Article Date: 5/1/2003

fix this practice
Take Control
Consider this advice for preventing theft, raising your net and more, while at the same time controlling your costs.
By Richard S. Kattouf, O.D.



Q Optometric practices are always attempting to keep costs under control. What ideas do you have on this issue?

Dr. A. S. Sokol, Via e-mail

A: Keeping costs under control is difficult in a managed care market. Most doctors haven't evaluated and modified their management techniques to meet the new marketplace. Below is a list that you must, as a practice owner, adhere to so you can keep your costs under control.

► You must have a system of checks and balances in place to ensure that collections are accurate. Check your frame and lens inventory on the computer, review your profit and loss statements on a regular basis and keep track of the percent of staff salaries to your gross.


Most doctors don't evaluate daily accounting logs and staffers are aware of a doctor's negligence. If the wrong person is handling this task, he could break collection policies, which raises accounts receivable and lowers cash flow. Monitor your accounts receivable regularly and set a target number based on your operating expenses.

► It's important for you to be aware of everything going on in your practice to prevent embezzlement of time, money and product. By implementing a checks-and-balances system and by making sure to open the office mail, you prevent theft of money. Having strict policies regarding personal telephone use and computerized inventory control are key to preventing time and material theft. O.D.s and M.D.s receive failing grades in controlling these important issues.

► If your office can fabricate at least 40% of your spectacle prescriptions rather than sending them to managed care labs then you should investigate lens casting (molding) and in-house finishing labs. This can lower the cost of goods and raise net income. Just make sure you take into consideration the total number of lab jobs. Most offices don't pay close attention to lab costs. It's good practice to keep your cost of goods at 29% of your gross income.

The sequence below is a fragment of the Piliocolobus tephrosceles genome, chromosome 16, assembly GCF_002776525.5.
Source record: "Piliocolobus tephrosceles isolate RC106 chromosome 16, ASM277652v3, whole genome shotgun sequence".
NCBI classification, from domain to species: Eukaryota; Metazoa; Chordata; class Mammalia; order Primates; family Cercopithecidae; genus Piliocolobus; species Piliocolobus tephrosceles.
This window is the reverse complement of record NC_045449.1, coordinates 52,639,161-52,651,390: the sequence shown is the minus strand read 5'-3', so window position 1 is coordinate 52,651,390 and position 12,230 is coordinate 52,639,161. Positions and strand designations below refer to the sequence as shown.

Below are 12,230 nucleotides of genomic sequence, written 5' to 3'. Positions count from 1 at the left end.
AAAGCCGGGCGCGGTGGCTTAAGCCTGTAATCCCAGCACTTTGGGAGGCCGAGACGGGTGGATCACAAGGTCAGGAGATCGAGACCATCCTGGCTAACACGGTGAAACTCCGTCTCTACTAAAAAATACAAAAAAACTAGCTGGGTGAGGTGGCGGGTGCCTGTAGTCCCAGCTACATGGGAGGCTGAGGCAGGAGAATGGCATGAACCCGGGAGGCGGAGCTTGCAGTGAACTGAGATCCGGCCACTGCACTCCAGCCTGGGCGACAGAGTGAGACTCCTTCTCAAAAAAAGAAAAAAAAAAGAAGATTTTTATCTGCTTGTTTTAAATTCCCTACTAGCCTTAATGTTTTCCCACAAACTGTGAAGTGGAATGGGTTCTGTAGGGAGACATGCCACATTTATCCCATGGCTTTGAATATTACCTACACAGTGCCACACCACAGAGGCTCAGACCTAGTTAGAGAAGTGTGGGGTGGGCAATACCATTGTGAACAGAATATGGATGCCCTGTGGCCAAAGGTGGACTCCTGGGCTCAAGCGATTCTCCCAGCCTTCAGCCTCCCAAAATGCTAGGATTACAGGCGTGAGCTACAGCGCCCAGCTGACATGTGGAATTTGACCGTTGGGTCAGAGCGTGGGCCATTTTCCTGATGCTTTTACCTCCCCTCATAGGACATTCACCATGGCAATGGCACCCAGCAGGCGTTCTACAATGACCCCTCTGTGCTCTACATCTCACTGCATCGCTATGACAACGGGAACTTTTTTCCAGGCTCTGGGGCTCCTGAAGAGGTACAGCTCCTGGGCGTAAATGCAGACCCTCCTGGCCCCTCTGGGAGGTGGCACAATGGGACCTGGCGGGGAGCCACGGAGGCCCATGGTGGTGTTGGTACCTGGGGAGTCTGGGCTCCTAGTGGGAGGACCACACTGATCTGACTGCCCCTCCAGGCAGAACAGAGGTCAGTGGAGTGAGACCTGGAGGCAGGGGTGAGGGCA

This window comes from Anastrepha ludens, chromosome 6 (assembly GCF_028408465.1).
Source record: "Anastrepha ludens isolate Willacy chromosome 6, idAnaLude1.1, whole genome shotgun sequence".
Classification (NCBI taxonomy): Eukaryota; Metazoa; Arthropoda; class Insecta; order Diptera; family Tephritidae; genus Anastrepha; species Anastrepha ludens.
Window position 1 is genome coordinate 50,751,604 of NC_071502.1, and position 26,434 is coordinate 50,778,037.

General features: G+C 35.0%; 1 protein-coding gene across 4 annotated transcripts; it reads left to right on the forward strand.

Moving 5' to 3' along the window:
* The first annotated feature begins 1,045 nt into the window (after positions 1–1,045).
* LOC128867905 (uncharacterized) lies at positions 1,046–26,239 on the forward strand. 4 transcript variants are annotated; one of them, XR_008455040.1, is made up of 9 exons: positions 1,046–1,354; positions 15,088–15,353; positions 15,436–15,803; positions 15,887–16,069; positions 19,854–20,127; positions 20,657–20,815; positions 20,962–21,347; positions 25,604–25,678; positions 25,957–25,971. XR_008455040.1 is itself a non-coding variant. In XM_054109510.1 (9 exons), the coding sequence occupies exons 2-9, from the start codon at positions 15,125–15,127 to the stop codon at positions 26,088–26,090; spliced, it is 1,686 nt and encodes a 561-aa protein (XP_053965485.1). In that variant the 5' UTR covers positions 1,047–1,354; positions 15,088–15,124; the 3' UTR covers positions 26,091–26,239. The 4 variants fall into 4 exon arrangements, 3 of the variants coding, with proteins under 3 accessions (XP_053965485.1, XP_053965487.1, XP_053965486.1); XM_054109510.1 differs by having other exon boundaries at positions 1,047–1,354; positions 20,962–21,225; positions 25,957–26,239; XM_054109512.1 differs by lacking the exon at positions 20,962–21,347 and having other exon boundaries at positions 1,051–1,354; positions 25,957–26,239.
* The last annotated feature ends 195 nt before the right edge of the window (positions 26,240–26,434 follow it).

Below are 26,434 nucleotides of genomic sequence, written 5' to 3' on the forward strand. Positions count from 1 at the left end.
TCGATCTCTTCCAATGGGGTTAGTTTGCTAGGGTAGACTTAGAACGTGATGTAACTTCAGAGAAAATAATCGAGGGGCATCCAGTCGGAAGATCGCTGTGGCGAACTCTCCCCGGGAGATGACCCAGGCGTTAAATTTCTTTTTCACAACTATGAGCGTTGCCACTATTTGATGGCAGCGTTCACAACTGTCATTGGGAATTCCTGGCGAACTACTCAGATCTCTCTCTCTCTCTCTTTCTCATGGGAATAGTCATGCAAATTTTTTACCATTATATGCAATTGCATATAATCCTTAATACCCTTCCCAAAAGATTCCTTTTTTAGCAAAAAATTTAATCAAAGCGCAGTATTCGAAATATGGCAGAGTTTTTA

► Give team commissions that your staffers must earn instead of automatic annual raises. Set targets that ensure that you're earning more so you can afford to give additional income to staff. I often see all of one office's staff combined making more than the owners of the practice, who are struggling with low net.

► The staff of many offices add to the overhead rather than to the profits. Teach your staff to be income producers. For example, train your contact lens tech to perform all follow-up evaluations and collect data so you have more time to perform full exams. When the tech's done, evaluate the patient's data and perform one or two tests. This way each employee earns his income and makes money for the practice.

O.D.s in general do a poor job of cross training and delegating to make staff profitable. Find employees who can do some or all of the following: Data entry, pre-testing, contact lens insertion and removal, optical work and front office work.

Know what's going on

The key to controlling costs is defining strict staff policies that everyone adheres to. If you want your practice to be efficient, profitable and productive, then re-examine the aspects of your practice that you have the least control over. Implement a system of checks and balances and take charge. It's your practice -- know what's going on inside.

Dr. Kattouf is president and founder of two management and consulting companies.  For information, call (800) 745-EYES or e-mail him at The information in this column is based on actual consulting files.


Optometric Management, Issue: May 2003